Under Hitchcock’s direction Anthony Perkins plays Norman Bates to the T.  Forever typecast by Hollywood and fans alike-we still can’t separate Perkins from Bates.  The actor himself was conflicted and confused sexually, and Perkins gives this genuine emotional conflict to Norman.  The way he cleans up after his mother, stays on in an empty motel-we feel bad for Norman the moment we meet him.  Likewise Janet Leigh plays the good girl gone bad.  Even though Marion’s at odds with the law, we open the film in the middle of her situation.  We see her plan and prepare, yet we want her to get away with it.  When Lila and Sam come calling for Marion-we root for them as well.  We care for each, fear for them or of them-the audience relates to each character, regardless of their standpoint in the spectrum.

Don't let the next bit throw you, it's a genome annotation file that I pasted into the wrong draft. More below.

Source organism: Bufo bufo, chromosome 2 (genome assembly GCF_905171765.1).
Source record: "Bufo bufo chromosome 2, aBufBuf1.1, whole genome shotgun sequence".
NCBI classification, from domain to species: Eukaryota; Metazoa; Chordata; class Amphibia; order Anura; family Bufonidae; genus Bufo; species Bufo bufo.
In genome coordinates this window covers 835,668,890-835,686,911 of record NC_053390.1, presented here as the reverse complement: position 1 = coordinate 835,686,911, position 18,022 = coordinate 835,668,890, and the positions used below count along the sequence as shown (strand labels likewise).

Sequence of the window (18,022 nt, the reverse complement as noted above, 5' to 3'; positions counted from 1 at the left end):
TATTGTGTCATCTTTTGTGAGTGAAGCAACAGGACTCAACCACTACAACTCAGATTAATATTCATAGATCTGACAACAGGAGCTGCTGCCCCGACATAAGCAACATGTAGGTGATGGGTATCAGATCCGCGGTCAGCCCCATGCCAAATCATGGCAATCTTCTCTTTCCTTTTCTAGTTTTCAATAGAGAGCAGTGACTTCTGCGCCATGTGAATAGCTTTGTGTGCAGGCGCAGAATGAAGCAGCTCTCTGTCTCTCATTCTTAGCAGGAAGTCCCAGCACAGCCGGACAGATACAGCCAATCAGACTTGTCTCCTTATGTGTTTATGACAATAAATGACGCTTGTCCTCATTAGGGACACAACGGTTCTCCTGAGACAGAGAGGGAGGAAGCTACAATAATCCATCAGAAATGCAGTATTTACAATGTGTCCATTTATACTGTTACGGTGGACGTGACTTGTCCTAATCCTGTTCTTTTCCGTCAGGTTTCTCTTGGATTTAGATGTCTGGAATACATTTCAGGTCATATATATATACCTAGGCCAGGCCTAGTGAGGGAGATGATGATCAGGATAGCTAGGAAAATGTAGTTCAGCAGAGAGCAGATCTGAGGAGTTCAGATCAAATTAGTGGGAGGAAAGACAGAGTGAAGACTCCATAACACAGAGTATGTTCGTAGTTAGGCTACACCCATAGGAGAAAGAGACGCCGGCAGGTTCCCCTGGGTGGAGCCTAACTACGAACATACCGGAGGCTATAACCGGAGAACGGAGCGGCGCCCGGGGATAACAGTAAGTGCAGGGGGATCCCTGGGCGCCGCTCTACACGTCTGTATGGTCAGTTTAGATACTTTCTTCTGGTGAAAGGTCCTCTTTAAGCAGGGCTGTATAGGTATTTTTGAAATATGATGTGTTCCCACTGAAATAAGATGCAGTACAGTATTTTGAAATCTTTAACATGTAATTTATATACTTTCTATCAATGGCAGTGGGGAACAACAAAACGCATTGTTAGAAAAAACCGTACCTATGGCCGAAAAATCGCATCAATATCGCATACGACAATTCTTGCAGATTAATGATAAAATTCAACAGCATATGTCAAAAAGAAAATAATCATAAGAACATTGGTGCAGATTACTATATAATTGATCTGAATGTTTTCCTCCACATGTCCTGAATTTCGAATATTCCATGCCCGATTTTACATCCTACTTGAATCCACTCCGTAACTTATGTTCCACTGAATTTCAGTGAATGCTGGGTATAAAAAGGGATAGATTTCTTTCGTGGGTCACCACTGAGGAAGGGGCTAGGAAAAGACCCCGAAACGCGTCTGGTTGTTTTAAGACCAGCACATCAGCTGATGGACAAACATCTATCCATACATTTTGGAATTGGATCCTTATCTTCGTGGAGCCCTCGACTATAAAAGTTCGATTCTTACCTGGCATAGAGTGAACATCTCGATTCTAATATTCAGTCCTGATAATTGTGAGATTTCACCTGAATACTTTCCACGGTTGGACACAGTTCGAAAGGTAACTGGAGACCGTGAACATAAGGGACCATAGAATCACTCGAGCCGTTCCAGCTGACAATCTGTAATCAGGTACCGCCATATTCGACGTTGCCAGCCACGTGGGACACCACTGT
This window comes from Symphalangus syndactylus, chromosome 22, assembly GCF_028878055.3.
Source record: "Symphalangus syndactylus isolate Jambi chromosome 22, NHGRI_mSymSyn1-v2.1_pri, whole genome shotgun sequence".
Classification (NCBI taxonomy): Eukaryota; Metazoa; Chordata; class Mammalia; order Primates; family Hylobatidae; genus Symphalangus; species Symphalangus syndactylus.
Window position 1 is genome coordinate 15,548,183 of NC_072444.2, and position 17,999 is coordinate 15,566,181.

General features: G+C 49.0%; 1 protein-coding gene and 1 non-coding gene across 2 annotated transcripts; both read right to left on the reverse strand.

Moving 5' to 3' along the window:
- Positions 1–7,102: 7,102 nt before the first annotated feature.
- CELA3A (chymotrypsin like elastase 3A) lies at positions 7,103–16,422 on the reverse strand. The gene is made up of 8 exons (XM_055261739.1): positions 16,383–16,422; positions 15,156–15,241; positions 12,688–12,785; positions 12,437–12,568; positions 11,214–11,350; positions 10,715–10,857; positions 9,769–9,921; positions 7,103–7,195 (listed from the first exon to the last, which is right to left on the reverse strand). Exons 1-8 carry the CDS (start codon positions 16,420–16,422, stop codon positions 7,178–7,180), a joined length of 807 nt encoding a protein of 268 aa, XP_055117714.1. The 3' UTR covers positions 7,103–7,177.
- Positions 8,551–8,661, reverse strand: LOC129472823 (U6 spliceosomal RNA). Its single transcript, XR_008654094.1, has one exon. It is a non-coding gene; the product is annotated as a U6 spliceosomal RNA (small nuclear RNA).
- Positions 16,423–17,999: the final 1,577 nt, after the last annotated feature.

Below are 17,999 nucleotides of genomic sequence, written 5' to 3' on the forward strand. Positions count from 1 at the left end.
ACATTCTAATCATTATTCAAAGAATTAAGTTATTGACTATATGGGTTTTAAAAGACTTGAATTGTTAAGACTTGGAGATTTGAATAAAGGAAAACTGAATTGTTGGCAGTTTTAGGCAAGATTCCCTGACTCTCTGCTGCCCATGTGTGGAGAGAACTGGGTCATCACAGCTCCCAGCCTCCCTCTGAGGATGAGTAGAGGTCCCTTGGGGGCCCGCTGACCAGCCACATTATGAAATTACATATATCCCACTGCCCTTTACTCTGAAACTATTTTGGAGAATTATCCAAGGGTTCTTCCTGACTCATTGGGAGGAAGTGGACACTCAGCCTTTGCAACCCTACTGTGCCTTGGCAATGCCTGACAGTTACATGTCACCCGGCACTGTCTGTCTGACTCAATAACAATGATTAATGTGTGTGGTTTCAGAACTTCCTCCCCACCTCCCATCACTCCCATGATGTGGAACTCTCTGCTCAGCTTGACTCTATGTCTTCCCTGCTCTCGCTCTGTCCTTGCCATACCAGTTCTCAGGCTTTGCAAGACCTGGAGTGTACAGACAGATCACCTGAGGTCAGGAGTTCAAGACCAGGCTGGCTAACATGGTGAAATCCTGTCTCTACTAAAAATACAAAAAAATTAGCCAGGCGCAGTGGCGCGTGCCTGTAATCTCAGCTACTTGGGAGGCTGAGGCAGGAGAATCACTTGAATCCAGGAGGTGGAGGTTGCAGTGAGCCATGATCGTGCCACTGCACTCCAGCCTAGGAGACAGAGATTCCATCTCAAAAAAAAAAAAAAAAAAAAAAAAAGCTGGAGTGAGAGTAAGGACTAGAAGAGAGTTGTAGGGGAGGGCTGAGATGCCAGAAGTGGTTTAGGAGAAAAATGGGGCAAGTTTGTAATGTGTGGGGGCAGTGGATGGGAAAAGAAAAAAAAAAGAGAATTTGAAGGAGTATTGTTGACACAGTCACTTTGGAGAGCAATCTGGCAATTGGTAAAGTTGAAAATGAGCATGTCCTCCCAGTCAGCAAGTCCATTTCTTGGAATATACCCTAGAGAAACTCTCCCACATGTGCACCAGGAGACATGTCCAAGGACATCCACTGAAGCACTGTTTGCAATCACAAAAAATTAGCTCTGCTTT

No one is filler or miscast.  Even though Vera Miles has played the tough cookie in films like The Searchers and other early television westerns, and Janet Leigh the sweet tart in Bye Bye Birdie- the women are perfect as sisters.  Even though Sam is Marion’s lover, we see him more with Lila.  The underlying chemistry between Miles and Loomis hints at something more. As simple as Psycho can look on screen, everything from the actors to the props is multitasking.